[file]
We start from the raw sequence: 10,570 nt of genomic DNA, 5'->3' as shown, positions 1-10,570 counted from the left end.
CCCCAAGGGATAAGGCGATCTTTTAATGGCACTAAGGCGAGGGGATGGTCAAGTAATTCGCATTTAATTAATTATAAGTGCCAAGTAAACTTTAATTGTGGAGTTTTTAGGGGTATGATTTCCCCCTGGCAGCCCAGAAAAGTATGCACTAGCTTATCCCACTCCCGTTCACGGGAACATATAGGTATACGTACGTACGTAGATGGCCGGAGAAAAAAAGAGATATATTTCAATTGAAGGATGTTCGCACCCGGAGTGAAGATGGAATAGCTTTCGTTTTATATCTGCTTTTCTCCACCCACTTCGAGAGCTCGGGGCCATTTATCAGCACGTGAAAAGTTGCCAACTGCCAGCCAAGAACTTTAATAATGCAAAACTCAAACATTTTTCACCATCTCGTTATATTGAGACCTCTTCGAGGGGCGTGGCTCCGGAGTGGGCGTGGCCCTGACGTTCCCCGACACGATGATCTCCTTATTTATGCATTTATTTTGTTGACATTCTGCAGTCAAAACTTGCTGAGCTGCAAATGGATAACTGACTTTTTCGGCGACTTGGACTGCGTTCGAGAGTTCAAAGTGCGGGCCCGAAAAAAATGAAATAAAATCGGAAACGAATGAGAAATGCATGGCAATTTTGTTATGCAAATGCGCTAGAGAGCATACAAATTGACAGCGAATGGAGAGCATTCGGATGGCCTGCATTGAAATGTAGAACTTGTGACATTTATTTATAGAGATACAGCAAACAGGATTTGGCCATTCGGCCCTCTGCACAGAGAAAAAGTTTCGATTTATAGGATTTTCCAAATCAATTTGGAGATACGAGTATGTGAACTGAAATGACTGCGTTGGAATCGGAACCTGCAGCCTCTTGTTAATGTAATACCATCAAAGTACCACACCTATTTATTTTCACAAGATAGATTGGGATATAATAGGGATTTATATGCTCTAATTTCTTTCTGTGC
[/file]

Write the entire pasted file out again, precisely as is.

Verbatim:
We start from the raw sequence: 10,570 nt of genomic DNA, 5'->3' as shown, positions 1-10,570 counted from the left end.
CCCCAAGGGATAAGGCGATCTTTTAATGGCACTAAGGCGAGGGGATGGTCAAGTAATTCGCATTTAATTAATTATAAGTGCCAAGTAAACTTTAATTGTGGAGTTTTTAGGGGTATGATTTCCCCCTGGCAGCCCAGAAAAGTATGCACTAGCTTATCCCACTCCCGTTCACGGGAACATATAGGTATACGTACGTACGTAGATGGCCGGAGAAAAAAAGAGATATATTTCAATTGAAGGATGTTCGCACCCGGAGTGAAGATGGAATAGCTTTCGTTTTATATCTGCTTTTCTCCACCCACTTCGAGAGCTCGGGGCCATTTATCAGCACGTGAAAAGTTGCCAACTGCCAGCCAAGAACTTTAATAATGCAAAACTCAAACATTTTTCACCATCTCGTTATATTGAGACCTCTTCGAGGGGCGTGGCTCCGGAGTGGGCGTGGCCCTGACGTTCCCCGACACGATGATCTCCTTATTTATGCATTTATTTTGTTGACATTCTGCAGTCAAAACTTGCTGAGCTGCAAATGGATAACTGACTTTTTCGGCGACTTGGACTGCGTTCGAGAGTTCAAAGTGCGGGCCCGAAAAAAATGAAATAAAATCGGAAACGAATGAGAAATGCATGGCAATTTTGTTATGCAAATGCGCTAGAGAGCATACAAATTGACAGCGAATGGAGAGCATTCGGATGGCCTGCATTGAAATGTAGAACTTGTGACATTTATTTATAGAGATACAGCAAACAGGATTTGGCCATTCGGCCCTCTGCACAGAGAAAAAGTTTCGATTTATAGGATTTTCCAAATCAATTTGGAGATACGAGTATGTGAACTGAAATGACTGCGTTGGAATCGGAACCTGCAGCCTCTTGTTAATGTAATACCATCAAAGTACCACACCTATTTATTTTCACAAGATAGATTGGGATATAATAGGGATTTATATGCTCTAATTTCTTTCTGTGC